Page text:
Thank you for coming back to visit us again, Renae. And a BIG congratulations on another release.
Shawn is single, twenty-nine, the full-time carer of his Alzheimer’s-stricken mother, and a frequent victim of Murphy’s Law—although his family calls it Shawn’s Law. Other than caring for mum, his day consists of painting nude men and spying on the guy who walks his dogs along the street every day at four o’clock. When Shawn takes a spectacular fall on his front steps, who is there to witness it other than the man of his dreams?
Harley doesn’t believe in Shawn’s Law—but he soon changes his mind.
The two men make it through a memorable first date and Shawn’s sexual insecurities to begin a relationship stumbling toward love. But when Shawn’s Law causes Harley to be injured, Shawn is determined to save Harley’s life the only way he knows how—by breaking up with him. Not once, but twice. Throw in a serial killer ex-boyfriend, several deadly Australian animals, two dogs called Bennie, a mother who forgets to wear clothes, an unforgiving Town Council, and a strawberry-flavored condom dolly, and Shawn’s Law is one for the books.
Firstly the cover. Paul Richmond has designed a fabulous cover which seems to capture the spirit of the book (I say ‘seems’ because I haven’t read it yet so I’m just going off the blurb 🙂 ). Can you share with us a little about the cover design process?
Renae: **laughs at this** For me, the cover design process involves me talking to the cover artists and saying, “I don’t know.”
I’m a firm believer in letting the experts do their job. My husband stands over the shoulder of the electrician we’ve hired and tells him how to do his job. Me? Nah. I wrote the story. I let the editors tell me if my grammar is incorrect, and let the cover artists do their job. My input was “I want the cover to reflect that the story is zany,” and that’s what Paul gave me. [Great job, Paul!]
I had to provide Paul pictures of what an Australian lake looks like, and a description of the scene, but he is wonderful in giving a great cover.
The story itself sounds intriguing—and dare I say, a little crazy. Where did the inspiration come from?
Renae: “How many Australian animals can I get to attack my MC before the end of the story?”
I’m not joking. LOL. My inspiration for this story was to scare the pants off anyone who thinks that Australia is a dangerous place to live.
But sometimes my own life feels like Murphy’s Law is out to get me. When everything is going wrong, then that’s the day the car breaks down, the kids come home from school with gastro AND head lice, and my husband tells me he’s invited friends for a bbq. In creating Shawn and his topsy-turvy, crazy life, I made myself feel better. Because at least I’m not as bad as poor Shawn.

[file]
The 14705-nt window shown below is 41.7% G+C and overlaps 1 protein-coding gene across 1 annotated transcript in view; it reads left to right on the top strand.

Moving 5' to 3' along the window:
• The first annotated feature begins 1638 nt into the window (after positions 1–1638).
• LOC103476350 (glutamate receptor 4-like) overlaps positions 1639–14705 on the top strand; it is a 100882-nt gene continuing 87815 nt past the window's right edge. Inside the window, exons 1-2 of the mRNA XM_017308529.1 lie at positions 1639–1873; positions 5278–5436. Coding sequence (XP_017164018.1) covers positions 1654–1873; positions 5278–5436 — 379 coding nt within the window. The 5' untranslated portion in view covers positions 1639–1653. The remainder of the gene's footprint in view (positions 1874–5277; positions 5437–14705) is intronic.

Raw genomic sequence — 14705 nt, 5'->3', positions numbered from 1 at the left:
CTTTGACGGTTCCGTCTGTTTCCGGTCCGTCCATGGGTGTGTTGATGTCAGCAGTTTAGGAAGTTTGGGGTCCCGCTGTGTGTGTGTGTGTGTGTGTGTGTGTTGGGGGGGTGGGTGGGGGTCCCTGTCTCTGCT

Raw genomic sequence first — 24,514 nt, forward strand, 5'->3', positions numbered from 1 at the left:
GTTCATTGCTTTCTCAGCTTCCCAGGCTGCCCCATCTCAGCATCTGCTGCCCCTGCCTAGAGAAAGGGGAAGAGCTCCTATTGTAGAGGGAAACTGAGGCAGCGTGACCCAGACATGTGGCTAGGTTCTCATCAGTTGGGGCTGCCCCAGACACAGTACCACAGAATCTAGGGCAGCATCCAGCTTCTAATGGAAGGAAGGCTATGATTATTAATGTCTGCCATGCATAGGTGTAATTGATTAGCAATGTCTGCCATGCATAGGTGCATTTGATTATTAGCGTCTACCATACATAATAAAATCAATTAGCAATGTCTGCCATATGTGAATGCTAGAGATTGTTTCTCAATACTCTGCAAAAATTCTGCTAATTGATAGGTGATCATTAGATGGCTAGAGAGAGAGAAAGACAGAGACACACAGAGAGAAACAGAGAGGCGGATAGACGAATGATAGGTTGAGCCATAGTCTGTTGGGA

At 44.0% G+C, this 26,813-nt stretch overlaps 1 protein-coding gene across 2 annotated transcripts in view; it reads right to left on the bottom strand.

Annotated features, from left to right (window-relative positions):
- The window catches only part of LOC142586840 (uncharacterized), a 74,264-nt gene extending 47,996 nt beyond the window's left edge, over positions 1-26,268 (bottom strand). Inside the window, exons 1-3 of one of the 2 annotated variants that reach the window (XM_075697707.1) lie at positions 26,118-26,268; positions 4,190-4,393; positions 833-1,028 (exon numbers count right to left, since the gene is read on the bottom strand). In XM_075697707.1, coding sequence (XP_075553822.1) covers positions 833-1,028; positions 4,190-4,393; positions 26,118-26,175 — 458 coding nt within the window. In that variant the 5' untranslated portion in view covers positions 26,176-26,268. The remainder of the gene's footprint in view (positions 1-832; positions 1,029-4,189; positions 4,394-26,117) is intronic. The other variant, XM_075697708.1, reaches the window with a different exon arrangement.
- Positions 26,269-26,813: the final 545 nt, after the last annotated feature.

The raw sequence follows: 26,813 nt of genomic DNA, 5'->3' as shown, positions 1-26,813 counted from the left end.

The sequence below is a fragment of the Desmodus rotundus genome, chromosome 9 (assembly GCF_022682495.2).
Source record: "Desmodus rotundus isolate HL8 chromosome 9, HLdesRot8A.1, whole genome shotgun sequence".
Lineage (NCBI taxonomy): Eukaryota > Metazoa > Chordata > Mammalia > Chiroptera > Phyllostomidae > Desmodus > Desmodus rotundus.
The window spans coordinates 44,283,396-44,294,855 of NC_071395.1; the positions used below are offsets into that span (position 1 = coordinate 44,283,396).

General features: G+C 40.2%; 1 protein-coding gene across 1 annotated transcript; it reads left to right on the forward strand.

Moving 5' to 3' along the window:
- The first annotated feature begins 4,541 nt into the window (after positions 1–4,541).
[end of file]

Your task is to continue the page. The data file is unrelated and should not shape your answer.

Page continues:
You are known for the Aussie flavour in your stories. Can you share any secrets about the Australian animals that make an appearance in this one?
Renae: There are a lot of venomous animals that appear in this book. Rest assured that no one dies from a bite/sting/attack.
Did you know, that out of the top 25 venomous snakes of the world, 20 of them come from Australia? Rest assured that no one dies from a snake bite in this story.
Did you know that the most venomous spiders of the world are also Australian? Rest assured that no one dies from a spider bite in this story.
Did you know that blue ringed octopus is so deadly it will kill you in ten minutes? Rest assured that no one dies from an octopus in this story.
Have I scared you yet? LOL.
Truthfully, this book will not panic you. All animal attacks – such as the one of the cover – are treated in a humourous manner that will make you laugh, rather than cancelling your flight to Perth. We also have a lot of cute cuddly animals in this book – like this fellow:
She’s a quokka – see the baby in her pouch? They are about the size of a large pussycat and soooo goddamn sweet. Quokkas don’t attack.
Some other great animals you can fall in love with in this book are Carnaby’s Cockatoos. And dogs. (Two of them named Bennie.)
The blurb talks about Shawn but not so much about Harley. Can you give us some insight into what makes Harley tick?
Renae: Shawn’s nickname for Harley, before they met, was Hippy-Hotpants. That describes Harley all over – he’s a modern day hippy, out to save the world one peace protest at a time. He is environmentally aware – everything from organic food, to endangered animals, to not purchasing clothing that was sewn in a sweat-shop.